SunRidge Canyon built in 1995 challenges every player to become cognizant of the visual deception that may crop up with subtle shifts in contour and elevation. The course architect, Keith Foster, exhibits a great deal of respect for traditional design qualities. However, there is no doubt SunRidge Canyon is a contemporary desert style course. The carries over natural terrain are of nominal yardage and certainly not the greatest challenge on the golf course. Foster is known for his intricate bunker work, and SunRidge Canyon is a perfect example of Foster at his best. The 10th hole has a devilishly placed pot bunker and the sandtrap fronting the green will beguile long hitters. Besides the bunkers you have many other things to worry about at SunRidge Canyon; water, wind, blind shots, very tough greens, and slopes that always seem to roll your ball towards the desert and away from the fairway.Be very accurate or you will struggle through a very long day. SunRidge Canyon encourages the strong player to balance length with finesse and patience. Its rewards make for a brilliant test of golf in a pure southwestern desert setting. If you like variety then it is very refreshing to know that you will enjoy tasting all 18 flavors at SunRidge Canyon because no 2 holes look alike. The front nine plays down into the canyon, while the back nine takes you on bumpy ride up and down. Hang on tight, especially for the last 6 holes. It's a constant barrage of challenge and recovery, as reaching the green in regulation is no certain sign a player will make par. The lightning quick, highly undulating, true rolling greens, won't hold low iron shots. Downhill putts are a nightmare and can roll and roll way past the hole. Stay focused, as the surrounding mountains, vistas, arroyos and lakes may grab your attention away.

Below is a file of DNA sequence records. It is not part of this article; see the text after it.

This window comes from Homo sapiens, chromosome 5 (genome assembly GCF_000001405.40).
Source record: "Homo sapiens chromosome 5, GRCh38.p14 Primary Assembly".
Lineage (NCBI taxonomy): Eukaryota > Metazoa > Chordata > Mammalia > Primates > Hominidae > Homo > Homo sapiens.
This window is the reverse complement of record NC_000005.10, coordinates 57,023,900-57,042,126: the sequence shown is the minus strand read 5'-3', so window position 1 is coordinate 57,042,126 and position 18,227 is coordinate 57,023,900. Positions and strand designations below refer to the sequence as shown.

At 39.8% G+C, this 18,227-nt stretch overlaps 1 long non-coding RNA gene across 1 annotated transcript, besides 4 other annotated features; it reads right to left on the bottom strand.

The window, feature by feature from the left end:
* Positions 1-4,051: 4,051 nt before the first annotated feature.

The signature hole, is the par 3, 17th hole You can choose between 2 sets of highly elevated tee boxes. One set plays much easier and is usually less than 150 yards. The other set of tee boxes plays over 200 yards and the tee shot comes in from a completely different angle than it does from the other set of tees. The enormous, double tiered green is surrounded by beautiful desert landscape. There is also a huge sand trap right in the front center of the green. Staying out of trouble requires a very accurate tee shot. Even if you hit the green you may find yourself with an unmakeable putt because the sand trap may block your path to the hole. This hole may be beautiful, but it can also be a beast. Amazingly the next hole, a long par 4, 18th, is even tougher. After a long accurate launch off the tee, the 2nd shot will still be a long uphill approach to a highly raised green guarded by sand bunkers and a few boulders for some added protection. Balls can ricochet out of play after making contact with these large boulders. If you are not pin point accurate, it will be a long ride home.

Personal Info


Destination Info